The number of reports on the status of adults with learning disabilities has increased considerably in recent years. Typically, researchers have asked adults with learning disabilities to describe their occupational, social, educational, and/or emotional status.
The results from the majority of the studies conducted to date are discouraging, raising questions about the efficacy of special education services.1 Patton and Polloway noted that the scenario for many adults with learning disabilities is “characterized by unemployment and/or underemployment, low pay, part-time work, frequent job changes, nonengagement with the community, limitations in independent functioning, and limited social lives.”2 Below are a few examples:
In a survey of 911 high school graduates with learning disabilities, Sitlington and Frank (1990) reported that though 50% of their sample had enrolled in a postsecondary program, only 7% were still in school one year later.3
Blackorby and Wagner (1996) reported that only 14% of youth with learning disabilities had attended some type of postsecondary school two years after high school, compared to 53% of youth in the general population.4
Affleck et al. reported employment rates for 892 graduates with learning disabilities and 768 graduates with no disabilities. At 6, 18, and 30 months post-graduation, employment rates for graduates with learning disabilities were 65%, 71%, and 68%, respectively, and for their peers with no disabilities, they were 73%, 79%, and 67%. Even though the graduates with learning disabilities tended to be employed at the same rate as their peers without disabilities, the authors noted that “the salary rates . . . remained so low as to preclude a truly independent living situation.” 5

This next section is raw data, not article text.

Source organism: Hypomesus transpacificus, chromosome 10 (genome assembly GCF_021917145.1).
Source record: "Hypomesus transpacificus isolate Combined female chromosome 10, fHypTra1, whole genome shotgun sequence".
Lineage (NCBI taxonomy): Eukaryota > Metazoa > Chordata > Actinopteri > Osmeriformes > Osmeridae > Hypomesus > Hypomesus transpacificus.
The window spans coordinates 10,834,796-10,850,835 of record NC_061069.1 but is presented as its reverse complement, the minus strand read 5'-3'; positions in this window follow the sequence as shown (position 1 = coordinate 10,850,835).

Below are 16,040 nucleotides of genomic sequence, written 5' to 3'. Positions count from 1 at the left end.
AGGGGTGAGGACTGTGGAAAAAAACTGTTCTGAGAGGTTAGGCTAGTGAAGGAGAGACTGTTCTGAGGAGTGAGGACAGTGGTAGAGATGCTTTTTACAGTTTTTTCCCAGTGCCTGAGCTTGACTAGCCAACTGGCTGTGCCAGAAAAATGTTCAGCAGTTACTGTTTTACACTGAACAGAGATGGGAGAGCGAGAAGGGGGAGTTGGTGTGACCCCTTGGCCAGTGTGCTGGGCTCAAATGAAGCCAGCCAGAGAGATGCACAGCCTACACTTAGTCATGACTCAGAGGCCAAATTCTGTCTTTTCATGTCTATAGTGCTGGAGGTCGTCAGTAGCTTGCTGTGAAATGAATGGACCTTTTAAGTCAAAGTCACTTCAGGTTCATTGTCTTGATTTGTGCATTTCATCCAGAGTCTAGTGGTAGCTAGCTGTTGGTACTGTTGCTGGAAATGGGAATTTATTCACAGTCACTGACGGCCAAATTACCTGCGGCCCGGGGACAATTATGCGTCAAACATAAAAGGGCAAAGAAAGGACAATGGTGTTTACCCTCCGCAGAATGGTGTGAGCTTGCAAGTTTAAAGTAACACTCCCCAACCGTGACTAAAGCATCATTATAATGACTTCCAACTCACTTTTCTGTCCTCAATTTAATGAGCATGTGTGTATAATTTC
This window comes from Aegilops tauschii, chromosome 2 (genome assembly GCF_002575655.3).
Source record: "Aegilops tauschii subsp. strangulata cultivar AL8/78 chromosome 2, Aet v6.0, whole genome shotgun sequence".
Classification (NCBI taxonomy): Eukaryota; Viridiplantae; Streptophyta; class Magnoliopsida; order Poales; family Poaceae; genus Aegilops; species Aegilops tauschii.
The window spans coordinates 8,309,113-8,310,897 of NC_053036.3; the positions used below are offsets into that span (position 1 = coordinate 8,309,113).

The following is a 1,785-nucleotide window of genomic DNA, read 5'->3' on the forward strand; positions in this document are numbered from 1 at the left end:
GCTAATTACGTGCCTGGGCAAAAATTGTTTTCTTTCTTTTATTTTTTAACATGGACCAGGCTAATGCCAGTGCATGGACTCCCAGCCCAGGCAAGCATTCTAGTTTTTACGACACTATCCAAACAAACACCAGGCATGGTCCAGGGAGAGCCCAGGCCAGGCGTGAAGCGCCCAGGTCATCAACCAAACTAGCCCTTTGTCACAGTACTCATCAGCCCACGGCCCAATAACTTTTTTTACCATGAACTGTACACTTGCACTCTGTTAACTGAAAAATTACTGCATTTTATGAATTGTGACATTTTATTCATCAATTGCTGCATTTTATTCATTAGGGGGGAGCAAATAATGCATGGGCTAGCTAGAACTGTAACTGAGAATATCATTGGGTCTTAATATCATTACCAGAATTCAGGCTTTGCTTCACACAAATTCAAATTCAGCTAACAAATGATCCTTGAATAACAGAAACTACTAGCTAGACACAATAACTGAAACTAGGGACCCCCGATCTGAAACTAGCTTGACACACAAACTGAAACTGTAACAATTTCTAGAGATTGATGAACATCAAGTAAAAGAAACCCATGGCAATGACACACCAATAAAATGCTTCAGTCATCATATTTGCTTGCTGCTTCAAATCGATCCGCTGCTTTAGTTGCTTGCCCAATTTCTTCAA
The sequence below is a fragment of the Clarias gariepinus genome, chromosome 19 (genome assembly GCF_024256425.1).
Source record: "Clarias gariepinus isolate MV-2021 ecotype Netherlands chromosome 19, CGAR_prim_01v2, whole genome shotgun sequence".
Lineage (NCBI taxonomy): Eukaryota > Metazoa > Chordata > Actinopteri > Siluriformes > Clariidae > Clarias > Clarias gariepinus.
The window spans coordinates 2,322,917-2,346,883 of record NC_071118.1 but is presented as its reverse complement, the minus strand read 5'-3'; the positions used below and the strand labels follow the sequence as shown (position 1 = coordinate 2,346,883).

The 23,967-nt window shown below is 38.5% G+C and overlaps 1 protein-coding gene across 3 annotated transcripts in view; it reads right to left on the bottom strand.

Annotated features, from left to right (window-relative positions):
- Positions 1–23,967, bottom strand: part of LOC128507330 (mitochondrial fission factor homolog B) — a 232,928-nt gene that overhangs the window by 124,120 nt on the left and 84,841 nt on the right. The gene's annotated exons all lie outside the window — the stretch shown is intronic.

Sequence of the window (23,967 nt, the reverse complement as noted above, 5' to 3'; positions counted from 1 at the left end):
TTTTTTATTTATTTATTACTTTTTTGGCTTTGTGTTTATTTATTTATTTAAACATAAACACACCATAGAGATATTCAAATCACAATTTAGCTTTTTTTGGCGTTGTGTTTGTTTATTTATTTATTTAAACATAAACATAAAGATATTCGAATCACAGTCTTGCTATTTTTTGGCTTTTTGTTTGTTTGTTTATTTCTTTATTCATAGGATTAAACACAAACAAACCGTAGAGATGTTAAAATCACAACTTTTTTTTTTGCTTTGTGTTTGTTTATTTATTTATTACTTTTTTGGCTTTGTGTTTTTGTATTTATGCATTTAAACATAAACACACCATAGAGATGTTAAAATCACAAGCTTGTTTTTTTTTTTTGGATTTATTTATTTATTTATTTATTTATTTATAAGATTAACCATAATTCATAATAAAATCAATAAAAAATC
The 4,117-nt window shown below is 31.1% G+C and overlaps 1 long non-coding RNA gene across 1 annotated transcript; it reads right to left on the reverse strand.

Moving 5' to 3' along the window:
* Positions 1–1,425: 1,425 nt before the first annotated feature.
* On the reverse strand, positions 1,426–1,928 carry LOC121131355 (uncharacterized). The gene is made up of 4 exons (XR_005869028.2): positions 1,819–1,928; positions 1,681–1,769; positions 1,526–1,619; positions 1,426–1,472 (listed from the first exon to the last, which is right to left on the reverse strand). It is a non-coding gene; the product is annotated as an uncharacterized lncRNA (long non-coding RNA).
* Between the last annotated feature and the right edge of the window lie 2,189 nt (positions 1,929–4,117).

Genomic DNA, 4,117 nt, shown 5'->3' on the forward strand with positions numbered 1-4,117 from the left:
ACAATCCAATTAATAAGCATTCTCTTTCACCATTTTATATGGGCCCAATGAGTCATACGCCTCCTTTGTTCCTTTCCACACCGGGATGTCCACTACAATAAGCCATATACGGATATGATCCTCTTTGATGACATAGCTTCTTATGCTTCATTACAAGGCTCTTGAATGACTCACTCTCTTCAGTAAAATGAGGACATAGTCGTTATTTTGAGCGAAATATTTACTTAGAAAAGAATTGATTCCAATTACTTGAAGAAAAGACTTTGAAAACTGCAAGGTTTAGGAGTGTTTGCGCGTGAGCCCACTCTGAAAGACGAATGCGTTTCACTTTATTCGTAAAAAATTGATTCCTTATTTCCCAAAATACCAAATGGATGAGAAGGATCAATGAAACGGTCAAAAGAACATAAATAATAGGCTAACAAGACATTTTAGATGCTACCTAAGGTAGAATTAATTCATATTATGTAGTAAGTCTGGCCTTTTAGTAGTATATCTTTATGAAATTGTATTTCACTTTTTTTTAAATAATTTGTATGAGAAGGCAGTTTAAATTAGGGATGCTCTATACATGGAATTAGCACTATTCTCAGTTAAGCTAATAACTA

Greenbaum et al. interviewed 49 adults with learning disabilities who had attended a large public university between 1980 and 1992 about their current employment. Eighty percent of them indicated that their learning problems adversely affected work and other facets of their lives. The most common problems centered on processing, language, and math difficulties.6
1.) DeStefano, L., & Wagner, M., Outcome Assessment in Special Education: Lessons Learned(Champaign, IL: University of Illinois at Urbana-Champaign, SRI International, 1991).
2.) Patton, J., & Polloway, E., “Learning disabilities: The challenge of adulthood,” Journal of Learning Disabilities, 1992, vol. 25.
3.) Sitlington, P. L., & Frank, A. R., “Are adolescents with learning disabilities successfully crossing the bridge into adult life?” Learning Disability Quarterly, 1990, vol. 13(1).
4.) Blackorby, J., & Wagner, M., “Longitudinal postschool outcomes of youth with disabilities: Findings from the National Longitudinal Transition Study,” Exceptional Children, 1996, vol. 62, 399-413.
5.) Affleck, J. Q., Edgar, E., Levine, P., & Kortering, L., “Postschool status of students classified as mildly mentally retarded, learning disabled, nonhandicapped: Does it get better with time?” Education and Training in Mental Retardation, 1990, vol. 25, 315-324.
6.) Greenbaum, B., Graham, S, & Scales, W., “Adults with learning disabilities: Occupational and social status after college,” Journal of Learning Disabilities, 1996.